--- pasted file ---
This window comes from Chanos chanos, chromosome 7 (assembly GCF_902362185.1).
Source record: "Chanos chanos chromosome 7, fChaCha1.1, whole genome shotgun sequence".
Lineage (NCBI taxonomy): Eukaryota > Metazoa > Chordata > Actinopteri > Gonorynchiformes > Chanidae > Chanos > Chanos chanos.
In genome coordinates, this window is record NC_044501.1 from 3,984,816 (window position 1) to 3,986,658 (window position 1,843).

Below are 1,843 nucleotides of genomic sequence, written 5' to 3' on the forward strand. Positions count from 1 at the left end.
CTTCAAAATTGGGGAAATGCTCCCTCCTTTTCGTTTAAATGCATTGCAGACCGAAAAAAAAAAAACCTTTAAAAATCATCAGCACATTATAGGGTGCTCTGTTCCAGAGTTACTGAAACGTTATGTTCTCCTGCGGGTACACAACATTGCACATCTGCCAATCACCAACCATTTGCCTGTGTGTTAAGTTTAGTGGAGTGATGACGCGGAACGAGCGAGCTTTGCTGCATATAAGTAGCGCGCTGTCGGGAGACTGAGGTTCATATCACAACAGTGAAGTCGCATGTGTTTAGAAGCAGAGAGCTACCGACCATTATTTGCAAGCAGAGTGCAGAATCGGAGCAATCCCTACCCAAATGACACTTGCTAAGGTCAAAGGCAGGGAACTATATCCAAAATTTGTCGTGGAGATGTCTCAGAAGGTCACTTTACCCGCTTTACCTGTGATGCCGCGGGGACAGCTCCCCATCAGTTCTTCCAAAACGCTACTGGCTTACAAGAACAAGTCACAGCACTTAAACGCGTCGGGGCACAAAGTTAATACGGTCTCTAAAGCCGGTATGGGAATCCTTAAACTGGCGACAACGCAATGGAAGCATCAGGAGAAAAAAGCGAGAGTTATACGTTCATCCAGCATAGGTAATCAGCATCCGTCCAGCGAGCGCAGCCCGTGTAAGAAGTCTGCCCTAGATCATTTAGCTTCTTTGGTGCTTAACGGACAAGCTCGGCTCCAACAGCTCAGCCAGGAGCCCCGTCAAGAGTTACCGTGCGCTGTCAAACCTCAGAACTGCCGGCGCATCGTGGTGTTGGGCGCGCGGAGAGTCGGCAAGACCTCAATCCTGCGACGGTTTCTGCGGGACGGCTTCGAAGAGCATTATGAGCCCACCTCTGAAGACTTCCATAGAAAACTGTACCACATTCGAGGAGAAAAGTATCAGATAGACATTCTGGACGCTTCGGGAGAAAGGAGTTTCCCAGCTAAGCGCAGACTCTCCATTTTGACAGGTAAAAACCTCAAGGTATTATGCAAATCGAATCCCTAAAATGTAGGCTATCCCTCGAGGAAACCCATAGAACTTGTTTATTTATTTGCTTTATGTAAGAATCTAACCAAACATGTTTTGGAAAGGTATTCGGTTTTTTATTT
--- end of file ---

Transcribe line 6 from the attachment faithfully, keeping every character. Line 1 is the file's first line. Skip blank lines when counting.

CTTCAAAATTGGGGAAATGCTCCCTCCTTTTCGTTTAAATGCATTGCAGACCGAAAAAAAAAAAACCTTTAAAAATCATCAGCACATTATAGGGTGCTCTGTTCCAGAGTTACTGAAACGTTATGTTCTCCTGCGGGTACACAACATTGCACATCTGCCAATCACCAACCATTTGCCTGTGTGTTAAGTTTAGTGGAGTGATGACGCGGAACGAGCGAGCTTTGCTGCATATAAGTAGCGCGCTGTCGGGAGACTGAGGTTCATATCACAACAGTGAAGTCGCATGTGTTTAGAAGCAGAGAGCTACCGACCATTATTTGCAAGCAGAGTGCAGAATCGGAGCAATCCCTACCCAAATGACACTTGCTAAGGTCAAAGGCAGGGAACTATATCCAAAATTTGTCGTGGAGATGTCTCAGAAGGTCACTTTACCCGCTTTACCTGTGATGCCGCGGGGACAGCTCCCCATCAGTTCTTCCAAAACGCTACTGGCTTACAAGAACAAGTCACAGCACTTAAACGCGTCGGGGCACAAAGTTAATACGGTCTCTAAAGCCGGTATGGGAATCCTTAAACTGGCGACAACGCAATGGAAGCATCAGGAGAAAAAAGCGAGAGTTATACGTTCATCCAGCATAGGTAATCAGCATCCGTCCAGCGAGCGCAGCCCGTGTAAGAAGTCTGCCCTAGATCATTTAGCTTCTTTGGTGCTTAACGGACAAGCTCGGCTCCAACAGCTCAGCCAGGAGCCCCGTCAAGAGTTACCGTGCGCTGTCAAACCTCAGAACTGCCGGCGCATCGTGGTGTTGGGCGCGCGGAGAGTCGGCAAGACCTCAATCCTGCGACGGTTTCTGCGGGACGGCTTCGAAGAGCATTATGAGCCCACCTCTGAAGACTTCCATAGAAAACTGTACCACATTCGAGGAGAAAAGTATCAGATAGACATTCTGGACGCTTCGGGAGAAAGGAGTTTCCCAGCTAAGCGCAGACTCTCCATTTTGACAGGTAAAAACCTCAAGGTATTATGCAAATCGAATCCCTAAAATGTAGGCTATCCCTCGAGGAAACCCATAGAACTTGTTTATTTATTTGCTTTATGTAAGAATCTAACCAAACATGTTTTGGAAAGGTATTCGGTTTTTTATTT